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ISD students’ tales of Wanderlust

ISD students’ tales of Wanderlust

 

Each year, as part of a travel writing competition, ISD’s grade 9 students are invited to inspire awe, wonder and joy with their personal stories of travel. This year’s winner, Sarah, animates the African landscape with her lyrical prose and distinctive voice. With the long-awaited summer vacation finally here, allow Sarah’s beautiful piece to awaken your sense of wanderlust!

 

It’s that moment just before dawn; everything seems to be frozen, waiting to see if the sun rises again. There’s a T’swana myth where the stars have finished their dance; the last echo of the drum has faded and there is no sound, no breath. It has been stolen by the main dancer; he spins, twirls, leaps and arcs. In that moment, all eyes are on him; for he is the moon. He freezes, holding his final pose. Then as one, the world takes a breath, with a flourish, he bows, and clears the stage, for the act of the sun.

We park near a water hole for breakfast; which consists of sausages, bacon, eggs, fresh bread with lavender honey and homemade cheese, hot chocolate, tea, coffee and, for a final touch, the best cookies I’ve ever had. Still warm, homemade chocolate chip, with a rough farmhouse texture that crumble to perfection. As we eat, we watch the sun rise; feel it heat the ground beneath us, seeping through our many layers; smiling as it sets the water hole on crystal fire, bathing the golden grasses in a warm orange glow. There’s nothing like it.

We finish our breakfast and climb back in the truck.

The greenery surrounding the water is amazing. Trees of every kind lean lazily, trailing leaves in the water. Fresh grass of the most electrifying green has sprung up overnight and is covered in a dusting of dew that shines like a trillion baby diamonds. Blackjack bushes have sharpened their needles in preparation for the onslaught of hungry grazers. There’s every animal you could think of at the water hole but there’s one that outweighs all others, literally. An elephant.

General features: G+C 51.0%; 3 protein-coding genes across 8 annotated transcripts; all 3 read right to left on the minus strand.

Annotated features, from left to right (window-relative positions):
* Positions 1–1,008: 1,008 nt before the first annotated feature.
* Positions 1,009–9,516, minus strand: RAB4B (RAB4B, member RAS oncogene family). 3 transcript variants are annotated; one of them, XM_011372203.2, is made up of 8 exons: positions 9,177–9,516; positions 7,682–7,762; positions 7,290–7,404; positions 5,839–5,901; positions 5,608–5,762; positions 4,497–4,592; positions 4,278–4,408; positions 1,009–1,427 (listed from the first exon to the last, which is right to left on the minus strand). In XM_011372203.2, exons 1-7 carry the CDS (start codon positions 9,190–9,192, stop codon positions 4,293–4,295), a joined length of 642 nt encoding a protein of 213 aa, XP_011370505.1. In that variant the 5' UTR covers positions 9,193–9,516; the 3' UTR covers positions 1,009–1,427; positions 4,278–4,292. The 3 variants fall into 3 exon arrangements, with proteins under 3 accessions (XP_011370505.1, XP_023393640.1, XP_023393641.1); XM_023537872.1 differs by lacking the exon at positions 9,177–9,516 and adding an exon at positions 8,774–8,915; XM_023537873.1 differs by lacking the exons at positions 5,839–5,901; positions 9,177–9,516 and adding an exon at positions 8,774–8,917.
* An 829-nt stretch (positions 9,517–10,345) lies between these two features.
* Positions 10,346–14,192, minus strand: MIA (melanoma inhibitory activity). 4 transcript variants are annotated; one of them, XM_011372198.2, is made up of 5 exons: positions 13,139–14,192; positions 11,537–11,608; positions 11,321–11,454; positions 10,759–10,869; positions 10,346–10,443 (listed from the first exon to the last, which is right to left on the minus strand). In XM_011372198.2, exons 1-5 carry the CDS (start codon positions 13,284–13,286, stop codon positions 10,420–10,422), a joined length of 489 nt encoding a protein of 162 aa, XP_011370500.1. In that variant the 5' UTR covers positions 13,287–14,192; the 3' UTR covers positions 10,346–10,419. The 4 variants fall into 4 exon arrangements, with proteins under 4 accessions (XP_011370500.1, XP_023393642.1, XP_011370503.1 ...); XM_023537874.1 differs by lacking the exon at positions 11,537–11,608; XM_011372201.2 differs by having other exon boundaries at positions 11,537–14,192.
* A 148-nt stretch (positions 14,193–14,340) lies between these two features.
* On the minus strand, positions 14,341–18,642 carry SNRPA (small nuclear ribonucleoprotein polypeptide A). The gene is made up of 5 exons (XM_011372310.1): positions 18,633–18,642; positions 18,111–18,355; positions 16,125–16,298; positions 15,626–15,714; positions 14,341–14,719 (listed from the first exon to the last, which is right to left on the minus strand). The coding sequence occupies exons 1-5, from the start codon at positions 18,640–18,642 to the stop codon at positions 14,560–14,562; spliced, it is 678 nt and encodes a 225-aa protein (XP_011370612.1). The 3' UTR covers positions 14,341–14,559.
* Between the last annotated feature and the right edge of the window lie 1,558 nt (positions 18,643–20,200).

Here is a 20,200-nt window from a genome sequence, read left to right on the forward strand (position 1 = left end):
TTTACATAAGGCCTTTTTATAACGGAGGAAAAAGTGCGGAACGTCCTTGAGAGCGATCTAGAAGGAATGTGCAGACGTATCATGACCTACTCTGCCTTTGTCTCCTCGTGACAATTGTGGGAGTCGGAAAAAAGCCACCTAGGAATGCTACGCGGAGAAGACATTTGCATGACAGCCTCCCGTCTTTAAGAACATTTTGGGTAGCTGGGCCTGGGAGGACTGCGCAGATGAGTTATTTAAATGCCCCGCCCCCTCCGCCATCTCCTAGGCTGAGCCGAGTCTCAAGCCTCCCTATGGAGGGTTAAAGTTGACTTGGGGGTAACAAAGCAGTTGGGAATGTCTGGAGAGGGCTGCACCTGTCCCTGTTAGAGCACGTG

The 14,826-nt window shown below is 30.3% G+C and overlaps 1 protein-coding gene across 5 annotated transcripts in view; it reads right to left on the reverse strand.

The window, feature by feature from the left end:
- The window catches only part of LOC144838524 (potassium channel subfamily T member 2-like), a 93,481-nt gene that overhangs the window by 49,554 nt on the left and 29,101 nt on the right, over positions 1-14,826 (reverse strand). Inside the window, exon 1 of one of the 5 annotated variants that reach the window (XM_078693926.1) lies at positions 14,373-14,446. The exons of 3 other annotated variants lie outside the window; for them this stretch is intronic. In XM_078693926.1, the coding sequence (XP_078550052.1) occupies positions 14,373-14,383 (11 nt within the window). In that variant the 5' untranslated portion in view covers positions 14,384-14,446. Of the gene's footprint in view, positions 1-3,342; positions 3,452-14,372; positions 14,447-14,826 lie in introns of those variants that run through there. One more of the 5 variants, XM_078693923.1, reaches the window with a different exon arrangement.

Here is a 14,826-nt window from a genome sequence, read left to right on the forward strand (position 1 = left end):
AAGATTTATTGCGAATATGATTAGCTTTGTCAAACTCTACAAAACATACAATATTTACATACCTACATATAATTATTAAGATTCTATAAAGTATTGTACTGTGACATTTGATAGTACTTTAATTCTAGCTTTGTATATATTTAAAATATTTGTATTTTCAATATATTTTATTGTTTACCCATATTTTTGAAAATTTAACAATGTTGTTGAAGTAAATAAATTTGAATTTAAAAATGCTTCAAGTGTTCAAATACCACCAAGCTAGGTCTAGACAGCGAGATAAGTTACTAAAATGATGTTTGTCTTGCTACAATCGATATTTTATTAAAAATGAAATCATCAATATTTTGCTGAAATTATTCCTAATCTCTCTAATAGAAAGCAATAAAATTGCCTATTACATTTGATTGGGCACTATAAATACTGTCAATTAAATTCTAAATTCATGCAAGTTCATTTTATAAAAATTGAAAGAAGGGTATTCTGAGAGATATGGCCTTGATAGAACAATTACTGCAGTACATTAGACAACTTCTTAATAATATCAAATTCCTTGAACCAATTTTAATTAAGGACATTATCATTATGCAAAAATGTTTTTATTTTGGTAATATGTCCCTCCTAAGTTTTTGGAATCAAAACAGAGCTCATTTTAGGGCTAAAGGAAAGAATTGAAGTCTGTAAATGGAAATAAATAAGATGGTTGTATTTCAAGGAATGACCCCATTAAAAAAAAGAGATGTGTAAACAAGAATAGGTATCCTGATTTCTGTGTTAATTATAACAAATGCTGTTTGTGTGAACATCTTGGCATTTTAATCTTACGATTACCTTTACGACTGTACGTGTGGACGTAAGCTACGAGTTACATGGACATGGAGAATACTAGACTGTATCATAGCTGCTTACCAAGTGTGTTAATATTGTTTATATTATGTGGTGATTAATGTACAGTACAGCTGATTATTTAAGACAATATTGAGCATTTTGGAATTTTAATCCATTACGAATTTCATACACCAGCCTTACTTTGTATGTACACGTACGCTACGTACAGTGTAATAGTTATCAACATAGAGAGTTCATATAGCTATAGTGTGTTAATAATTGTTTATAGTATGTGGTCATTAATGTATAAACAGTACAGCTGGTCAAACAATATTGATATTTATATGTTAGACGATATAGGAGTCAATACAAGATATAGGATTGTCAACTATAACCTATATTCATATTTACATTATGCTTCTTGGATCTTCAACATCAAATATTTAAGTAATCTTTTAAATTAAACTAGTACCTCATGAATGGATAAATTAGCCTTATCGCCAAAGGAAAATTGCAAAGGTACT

A matriarch, saunters up to the water; her subjects skittering away before her might. She has the look of a queen. She moves with such grace, swaying slightly, her tusks curving perfectly to a point are stained and cracked but that only adds to her decadence. There is no rush to her step. She knows she’s got time and is here to wake up at her own pace. Deeming it safe, she calls her family to break their fast on the fresh fruits growing in abundance around the life giving water.

All at once, somehow melting out of the shrubbery, a herd of elephants surround us. Moving like oil, they breeze past, paying us no heed; they know, with that amazing knowledge elephants have, that we mean them no harm. The matriarch waits patiently in the water greeting each member with a rumble or stroke. They return the courtesy, nodding in deference. They carry an unexplainable warmth, of love, and family. The babies squeak and squeal as they galumph through the pool, splashing each other, flapping their little ears. The adults drink deeply, keeping a watchful eye over the mischievous young ones.

The matriarch stands watch; she has seen more than the others and knows to be wary. She does not stand guard against lions, or leopards; they don’t scare her; she is queen of the wild. She fears that which does not belong to the wild. She fears us, humans. She has seen the horrors we’ve committed. Yet in her wisdom, knowledge of the ages, knowledge given to her by the earth itself, that our group are not the ones to fear. She nears, wading through the grass. Close enough to touch.

Her eyes are the most beautiful thing I’ve ever seen; they sparkle like a lake at moonrise and looking into them, I can see illimitable wisdom, stretching back to a time before man. Passed down to her by her mother, from her mother before her, carrying on to the depths of time. It seems like she has been watching me, watching us, man, grow from everything we were, to everything we are and beyond that. It is she who holds the knowledge of her dominion; she knows where the deepest springs are. She knows where the best fruits grow; she has seen a thousand children born and a thousand children grow and a thousand children die. She is the old one. She will live until the earth itself deems her ready to pass on.